The application must be served to the other spouse either by mail or by a third party within a time period of 28 days before the scheduled hearing date, if the spouse lives in Australia, or 42 days if the spouse lives overseas. If the other spouse’s residential address is unknown, an order to either dispense with service or enable substituted service can be applied for by the applicant spouse.

With a joint application, there is no need for service as both parties are applying together for the divorce.

Costs to file for divorce

The average cost of the filing fee for a divorce application in the Federal Circuit Court is usually $900. If financial hardship is an issue, the spouse applying can also apply for a reduction in the filing fee. In this case, the spouse must provide to the Court specific documents such as Centrelink income statements, health care cards, earlier government grants such as Legal Aid, payments for Austudy, or evidence that the applying spouse is a prison inmate or held in legal detention (if that is the case).  This evidence would need to be provided by both spouses in a joint application, or solely by the spouse initiating the application if a sole applicant.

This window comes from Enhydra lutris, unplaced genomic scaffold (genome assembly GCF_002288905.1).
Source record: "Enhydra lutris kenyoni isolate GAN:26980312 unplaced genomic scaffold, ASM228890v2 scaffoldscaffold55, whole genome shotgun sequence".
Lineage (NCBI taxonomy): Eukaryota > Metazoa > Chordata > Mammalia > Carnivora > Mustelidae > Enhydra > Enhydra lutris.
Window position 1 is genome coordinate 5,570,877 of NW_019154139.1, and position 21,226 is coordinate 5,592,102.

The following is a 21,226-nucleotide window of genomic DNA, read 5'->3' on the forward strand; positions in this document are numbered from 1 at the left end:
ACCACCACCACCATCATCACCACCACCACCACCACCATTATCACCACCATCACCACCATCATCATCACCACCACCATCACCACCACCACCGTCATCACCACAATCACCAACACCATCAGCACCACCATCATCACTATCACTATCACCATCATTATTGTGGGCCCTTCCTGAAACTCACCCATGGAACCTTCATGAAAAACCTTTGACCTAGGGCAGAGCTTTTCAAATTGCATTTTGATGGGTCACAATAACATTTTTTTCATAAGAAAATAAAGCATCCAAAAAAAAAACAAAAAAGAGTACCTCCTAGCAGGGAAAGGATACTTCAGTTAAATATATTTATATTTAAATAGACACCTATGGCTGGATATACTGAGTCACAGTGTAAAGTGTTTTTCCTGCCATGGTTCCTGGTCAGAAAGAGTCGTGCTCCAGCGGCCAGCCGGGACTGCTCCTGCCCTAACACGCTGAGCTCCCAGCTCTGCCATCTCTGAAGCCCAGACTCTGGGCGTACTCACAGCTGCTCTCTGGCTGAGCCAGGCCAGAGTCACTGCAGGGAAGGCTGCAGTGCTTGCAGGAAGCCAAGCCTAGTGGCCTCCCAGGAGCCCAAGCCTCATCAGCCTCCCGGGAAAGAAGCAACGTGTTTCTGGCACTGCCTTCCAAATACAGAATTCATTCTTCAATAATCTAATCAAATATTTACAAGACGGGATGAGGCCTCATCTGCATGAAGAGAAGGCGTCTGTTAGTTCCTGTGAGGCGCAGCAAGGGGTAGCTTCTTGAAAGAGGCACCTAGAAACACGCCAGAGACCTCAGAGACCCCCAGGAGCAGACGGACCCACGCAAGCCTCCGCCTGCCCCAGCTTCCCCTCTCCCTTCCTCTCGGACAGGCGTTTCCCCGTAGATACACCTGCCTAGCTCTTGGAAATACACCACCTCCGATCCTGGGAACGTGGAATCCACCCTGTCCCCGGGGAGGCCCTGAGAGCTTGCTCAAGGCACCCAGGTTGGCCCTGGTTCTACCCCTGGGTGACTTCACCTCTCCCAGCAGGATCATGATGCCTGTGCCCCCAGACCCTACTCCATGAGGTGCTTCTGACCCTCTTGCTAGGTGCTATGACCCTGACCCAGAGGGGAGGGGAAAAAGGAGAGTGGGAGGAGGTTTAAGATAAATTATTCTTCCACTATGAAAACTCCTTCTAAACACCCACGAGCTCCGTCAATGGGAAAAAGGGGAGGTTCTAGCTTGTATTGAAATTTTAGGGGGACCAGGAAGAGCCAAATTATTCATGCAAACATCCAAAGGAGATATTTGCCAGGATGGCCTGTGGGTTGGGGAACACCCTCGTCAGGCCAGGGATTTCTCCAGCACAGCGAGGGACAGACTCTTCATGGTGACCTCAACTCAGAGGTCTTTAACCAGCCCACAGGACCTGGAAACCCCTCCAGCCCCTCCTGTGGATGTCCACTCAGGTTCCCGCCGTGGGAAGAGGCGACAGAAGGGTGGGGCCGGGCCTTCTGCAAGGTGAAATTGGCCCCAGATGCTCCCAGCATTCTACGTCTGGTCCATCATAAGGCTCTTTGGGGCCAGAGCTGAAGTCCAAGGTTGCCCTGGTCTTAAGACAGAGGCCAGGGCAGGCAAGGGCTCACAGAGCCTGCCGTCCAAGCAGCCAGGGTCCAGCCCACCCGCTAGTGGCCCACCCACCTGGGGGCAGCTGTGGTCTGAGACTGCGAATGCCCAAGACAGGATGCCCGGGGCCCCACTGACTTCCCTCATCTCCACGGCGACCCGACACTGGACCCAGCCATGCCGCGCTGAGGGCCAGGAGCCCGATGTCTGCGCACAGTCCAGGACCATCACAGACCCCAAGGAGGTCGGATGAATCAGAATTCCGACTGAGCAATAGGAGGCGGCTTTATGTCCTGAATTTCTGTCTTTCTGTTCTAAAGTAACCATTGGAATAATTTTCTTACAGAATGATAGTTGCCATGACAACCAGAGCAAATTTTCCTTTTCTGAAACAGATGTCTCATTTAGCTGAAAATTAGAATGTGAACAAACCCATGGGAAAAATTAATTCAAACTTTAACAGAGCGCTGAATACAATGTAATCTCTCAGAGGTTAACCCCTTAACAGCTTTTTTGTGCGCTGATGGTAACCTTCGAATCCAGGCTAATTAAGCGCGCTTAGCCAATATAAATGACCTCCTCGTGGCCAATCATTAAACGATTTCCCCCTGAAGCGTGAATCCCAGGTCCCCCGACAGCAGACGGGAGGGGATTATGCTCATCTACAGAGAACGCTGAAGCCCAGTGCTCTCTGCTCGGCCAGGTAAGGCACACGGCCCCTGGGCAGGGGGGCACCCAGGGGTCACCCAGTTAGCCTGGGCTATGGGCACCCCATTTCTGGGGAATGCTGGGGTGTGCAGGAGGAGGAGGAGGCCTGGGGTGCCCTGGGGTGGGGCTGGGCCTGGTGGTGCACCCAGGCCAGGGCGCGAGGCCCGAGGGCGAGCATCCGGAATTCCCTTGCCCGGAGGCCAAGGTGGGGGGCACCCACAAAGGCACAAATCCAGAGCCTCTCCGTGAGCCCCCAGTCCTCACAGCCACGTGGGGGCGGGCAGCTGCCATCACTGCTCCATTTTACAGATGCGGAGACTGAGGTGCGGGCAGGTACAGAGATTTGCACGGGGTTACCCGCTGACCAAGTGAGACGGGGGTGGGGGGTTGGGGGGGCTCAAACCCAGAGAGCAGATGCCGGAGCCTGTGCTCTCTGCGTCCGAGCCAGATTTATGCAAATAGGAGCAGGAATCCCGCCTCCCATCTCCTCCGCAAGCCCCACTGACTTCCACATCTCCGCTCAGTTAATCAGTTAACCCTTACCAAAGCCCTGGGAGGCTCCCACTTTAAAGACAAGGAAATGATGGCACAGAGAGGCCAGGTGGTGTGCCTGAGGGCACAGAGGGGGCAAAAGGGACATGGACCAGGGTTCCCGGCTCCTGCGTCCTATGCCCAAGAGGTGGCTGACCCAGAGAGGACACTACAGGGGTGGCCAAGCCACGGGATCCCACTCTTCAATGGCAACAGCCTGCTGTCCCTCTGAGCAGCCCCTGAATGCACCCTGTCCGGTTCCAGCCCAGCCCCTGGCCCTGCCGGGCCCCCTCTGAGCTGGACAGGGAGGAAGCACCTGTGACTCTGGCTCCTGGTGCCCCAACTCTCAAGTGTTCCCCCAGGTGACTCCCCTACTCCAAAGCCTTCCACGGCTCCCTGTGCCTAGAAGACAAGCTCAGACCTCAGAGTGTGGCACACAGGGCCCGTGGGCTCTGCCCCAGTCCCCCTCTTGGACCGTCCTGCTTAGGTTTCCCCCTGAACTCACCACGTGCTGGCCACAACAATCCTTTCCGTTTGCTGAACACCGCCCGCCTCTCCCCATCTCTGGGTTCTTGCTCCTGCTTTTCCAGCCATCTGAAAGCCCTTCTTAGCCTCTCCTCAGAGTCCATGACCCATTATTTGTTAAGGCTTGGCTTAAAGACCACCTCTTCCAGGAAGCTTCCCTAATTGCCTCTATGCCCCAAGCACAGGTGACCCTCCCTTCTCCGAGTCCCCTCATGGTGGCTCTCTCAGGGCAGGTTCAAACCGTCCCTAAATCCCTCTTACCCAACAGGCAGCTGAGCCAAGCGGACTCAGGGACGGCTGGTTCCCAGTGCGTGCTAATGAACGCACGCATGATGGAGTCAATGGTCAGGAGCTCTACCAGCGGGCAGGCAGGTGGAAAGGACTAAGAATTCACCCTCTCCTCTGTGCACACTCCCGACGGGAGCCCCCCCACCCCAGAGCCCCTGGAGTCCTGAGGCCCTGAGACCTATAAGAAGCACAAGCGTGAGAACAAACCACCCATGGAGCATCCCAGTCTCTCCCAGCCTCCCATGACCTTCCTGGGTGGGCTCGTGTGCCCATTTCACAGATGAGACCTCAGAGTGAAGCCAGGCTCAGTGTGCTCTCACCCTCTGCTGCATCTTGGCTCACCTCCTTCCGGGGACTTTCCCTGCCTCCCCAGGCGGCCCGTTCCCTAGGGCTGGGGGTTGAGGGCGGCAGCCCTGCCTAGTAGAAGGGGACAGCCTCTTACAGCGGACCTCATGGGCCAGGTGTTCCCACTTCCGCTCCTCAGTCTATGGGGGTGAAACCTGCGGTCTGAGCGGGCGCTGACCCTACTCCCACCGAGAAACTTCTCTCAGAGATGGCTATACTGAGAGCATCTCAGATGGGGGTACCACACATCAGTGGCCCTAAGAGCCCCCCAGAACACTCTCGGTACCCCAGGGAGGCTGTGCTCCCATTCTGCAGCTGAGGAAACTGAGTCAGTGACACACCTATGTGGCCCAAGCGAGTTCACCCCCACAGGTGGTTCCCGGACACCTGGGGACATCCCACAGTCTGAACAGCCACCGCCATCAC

Children and previous names

If there are children of the marriage, the applying spouse must provide to the court the current particulars of the children and care arrangements. Children of the marriage include step, fostered, adopted or biological children, and the details for all such children must be included. This information would include whether the child or children were born before or after the separation, and/or whether the non-biological children were a part of the family before the separation. The particulars and arrangements of the children would include anything from where they primarily live; their contact with each parent or reasons explaining why contact is limited or no contact with a parent; which school they attend; any current arrangements involved, as well as their health.

The financial positions of each parent also must be provided to the court, and if applicable, details of non-provision of financial support by a parent. Additionally, if a spouse in the divorce has a different name to both the married or maiden name, an affidavit will need to be filed with the court, explaining the difference.

Granting of a divorce

Following the granting of a divorce, the divorce will take one month and one day to finalise unless the court makes a special order to shorten this time frame.

As described, a divorce is a long and tiring process, and legal assistance is advisable throughout the process.

Independent legal advice will assist a spouse to understand their rights and responsibilities, how the law both works and applies to their individual cases.

Please contact the Gold Coast Lawyers at OMB Solicitors for assistance and advise for divorce and any other family law issues that are causing you concern. There are often strict time limits involved to do certain acts and file certain documents, and failure to obtain legal advice is not an excuse readily accepted by the Court for missing these time limits.